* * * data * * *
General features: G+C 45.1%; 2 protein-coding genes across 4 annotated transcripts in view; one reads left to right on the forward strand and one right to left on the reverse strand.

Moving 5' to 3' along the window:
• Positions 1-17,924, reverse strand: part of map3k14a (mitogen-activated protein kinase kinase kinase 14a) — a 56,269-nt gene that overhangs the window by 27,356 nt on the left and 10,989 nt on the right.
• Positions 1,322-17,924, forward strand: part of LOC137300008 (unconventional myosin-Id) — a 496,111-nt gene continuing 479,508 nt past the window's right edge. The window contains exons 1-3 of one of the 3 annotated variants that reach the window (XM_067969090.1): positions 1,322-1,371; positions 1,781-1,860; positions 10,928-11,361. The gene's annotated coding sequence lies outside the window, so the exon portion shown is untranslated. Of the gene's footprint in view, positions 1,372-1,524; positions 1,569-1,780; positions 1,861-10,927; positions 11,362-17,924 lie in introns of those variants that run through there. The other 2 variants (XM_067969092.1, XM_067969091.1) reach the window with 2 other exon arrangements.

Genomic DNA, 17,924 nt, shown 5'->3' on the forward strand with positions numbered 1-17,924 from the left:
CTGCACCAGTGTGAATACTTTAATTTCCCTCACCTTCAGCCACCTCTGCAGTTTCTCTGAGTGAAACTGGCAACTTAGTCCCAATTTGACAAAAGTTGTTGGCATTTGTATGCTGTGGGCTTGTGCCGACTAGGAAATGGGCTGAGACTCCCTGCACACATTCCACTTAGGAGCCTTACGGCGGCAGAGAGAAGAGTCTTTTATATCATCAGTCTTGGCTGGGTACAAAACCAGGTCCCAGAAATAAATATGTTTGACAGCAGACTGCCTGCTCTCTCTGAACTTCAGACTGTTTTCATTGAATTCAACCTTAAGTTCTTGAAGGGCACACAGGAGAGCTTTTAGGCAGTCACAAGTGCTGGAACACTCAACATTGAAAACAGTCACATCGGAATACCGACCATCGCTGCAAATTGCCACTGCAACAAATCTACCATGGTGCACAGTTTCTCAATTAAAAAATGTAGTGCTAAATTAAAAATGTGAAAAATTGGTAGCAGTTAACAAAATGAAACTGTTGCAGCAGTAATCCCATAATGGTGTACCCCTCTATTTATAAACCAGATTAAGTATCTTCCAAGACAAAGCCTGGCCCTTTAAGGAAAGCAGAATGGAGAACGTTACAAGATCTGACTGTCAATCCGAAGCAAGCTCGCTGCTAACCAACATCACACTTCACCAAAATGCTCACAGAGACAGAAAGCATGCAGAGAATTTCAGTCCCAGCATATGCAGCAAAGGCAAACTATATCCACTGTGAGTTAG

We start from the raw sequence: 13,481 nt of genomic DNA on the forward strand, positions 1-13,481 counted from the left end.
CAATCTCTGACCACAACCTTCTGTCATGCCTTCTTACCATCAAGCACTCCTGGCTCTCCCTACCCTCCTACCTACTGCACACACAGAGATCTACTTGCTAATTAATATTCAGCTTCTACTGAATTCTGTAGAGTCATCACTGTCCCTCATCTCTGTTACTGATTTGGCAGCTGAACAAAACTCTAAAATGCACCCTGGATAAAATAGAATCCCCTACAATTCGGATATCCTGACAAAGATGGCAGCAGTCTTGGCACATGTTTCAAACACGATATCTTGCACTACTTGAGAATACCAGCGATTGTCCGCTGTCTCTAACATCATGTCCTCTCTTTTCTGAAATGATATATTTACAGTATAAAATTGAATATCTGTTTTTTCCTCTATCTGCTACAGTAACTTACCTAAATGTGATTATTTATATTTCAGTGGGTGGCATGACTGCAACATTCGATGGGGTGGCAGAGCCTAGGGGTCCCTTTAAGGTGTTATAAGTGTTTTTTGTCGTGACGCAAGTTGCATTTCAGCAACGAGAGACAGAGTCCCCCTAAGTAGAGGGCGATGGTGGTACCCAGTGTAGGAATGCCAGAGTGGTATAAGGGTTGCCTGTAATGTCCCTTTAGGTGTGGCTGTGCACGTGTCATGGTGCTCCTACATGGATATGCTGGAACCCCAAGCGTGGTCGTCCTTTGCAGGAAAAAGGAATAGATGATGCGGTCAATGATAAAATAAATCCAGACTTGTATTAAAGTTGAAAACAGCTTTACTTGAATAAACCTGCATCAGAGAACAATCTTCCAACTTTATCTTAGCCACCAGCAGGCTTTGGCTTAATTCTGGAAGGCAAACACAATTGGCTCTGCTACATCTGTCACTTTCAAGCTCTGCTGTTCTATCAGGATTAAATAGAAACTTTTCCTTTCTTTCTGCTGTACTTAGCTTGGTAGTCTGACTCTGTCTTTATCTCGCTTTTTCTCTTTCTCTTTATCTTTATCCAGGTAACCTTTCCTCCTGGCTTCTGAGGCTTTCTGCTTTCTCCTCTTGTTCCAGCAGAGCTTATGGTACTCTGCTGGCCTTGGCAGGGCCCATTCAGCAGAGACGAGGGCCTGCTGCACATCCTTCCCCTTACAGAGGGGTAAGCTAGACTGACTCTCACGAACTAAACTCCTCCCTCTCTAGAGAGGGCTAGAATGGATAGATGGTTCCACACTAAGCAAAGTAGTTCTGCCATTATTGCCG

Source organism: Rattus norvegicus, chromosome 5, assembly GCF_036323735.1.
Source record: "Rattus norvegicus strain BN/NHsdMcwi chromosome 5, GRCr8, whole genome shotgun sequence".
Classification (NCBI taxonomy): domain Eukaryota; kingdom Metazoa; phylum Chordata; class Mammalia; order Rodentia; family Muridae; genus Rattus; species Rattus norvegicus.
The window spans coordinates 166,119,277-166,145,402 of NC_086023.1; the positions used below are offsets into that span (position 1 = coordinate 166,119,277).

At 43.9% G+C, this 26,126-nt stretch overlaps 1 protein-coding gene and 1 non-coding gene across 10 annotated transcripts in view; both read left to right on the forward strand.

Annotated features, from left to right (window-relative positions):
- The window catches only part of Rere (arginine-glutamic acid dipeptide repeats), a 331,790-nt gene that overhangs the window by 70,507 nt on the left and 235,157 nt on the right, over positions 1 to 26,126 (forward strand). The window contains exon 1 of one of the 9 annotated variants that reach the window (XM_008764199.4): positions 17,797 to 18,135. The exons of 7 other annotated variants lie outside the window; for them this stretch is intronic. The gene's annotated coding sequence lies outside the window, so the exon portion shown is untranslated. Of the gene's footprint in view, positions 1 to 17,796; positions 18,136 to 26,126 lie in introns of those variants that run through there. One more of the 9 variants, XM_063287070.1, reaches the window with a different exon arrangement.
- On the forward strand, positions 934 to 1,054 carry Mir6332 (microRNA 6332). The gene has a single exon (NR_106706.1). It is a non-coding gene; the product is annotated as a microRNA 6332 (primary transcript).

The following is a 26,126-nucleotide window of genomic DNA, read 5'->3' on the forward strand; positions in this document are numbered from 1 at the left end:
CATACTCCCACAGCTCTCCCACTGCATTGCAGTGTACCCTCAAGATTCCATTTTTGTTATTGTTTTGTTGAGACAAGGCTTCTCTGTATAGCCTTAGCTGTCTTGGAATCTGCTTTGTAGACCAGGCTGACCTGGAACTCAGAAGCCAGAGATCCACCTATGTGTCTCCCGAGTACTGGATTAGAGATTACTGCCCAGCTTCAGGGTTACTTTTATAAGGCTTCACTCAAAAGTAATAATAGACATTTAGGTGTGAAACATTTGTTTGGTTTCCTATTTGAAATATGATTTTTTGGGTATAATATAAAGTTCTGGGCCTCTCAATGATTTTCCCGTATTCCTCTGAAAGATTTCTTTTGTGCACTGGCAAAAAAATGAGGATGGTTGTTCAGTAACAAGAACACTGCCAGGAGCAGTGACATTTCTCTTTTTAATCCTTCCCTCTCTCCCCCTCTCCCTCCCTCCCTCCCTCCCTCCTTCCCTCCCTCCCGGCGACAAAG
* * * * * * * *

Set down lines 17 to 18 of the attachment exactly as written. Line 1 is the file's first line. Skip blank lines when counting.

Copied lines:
The following is a 26,126-nucleotide window of genomic DNA, read 5'->3' on the forward strand; positions in this document are numbered from 1 at the left end:
CATACTCCCACAGCTCTCCCACTGCATTGCAGTGTACCCTCAAGATTCCATTTTTGTTATTGTTTTGTTGAGACAAGGCTTCTCTGTATAGCCTTAGCTGTCTTGGAATCTGCTTTGTAGACCAGGCTGACCTGGAACTCAGAAGCCAGAGATCCACCTATGTGTCTCCCGAGTACTGGATTAGAGATTACTGCCCAGCTTCAGGGTTACTTTTATAAGGCTTCACTCAAAAGTAATAATAGACATTTAGGTGTGAAACATTTGTTTGGTTTCCTATTTGAAATATGATTTTTTGGGTATAATATAAAGTTCTGGGCCTCTCAATGATTTTCCCGTATTCCTCTGAAAGATTTCTTTTGTGCACTGGCAAAAAAATGAGGATGGTTGTTCAGTAACAAGAACACTGCCAGGAGCAGTGACATTTCTCTTTTTAATCCTTCCCTCTCTCCCCCTCTCCCTCCCTCCCTCCCTCCCTCCTTCCCTCCCTCCCGGCGACAAAG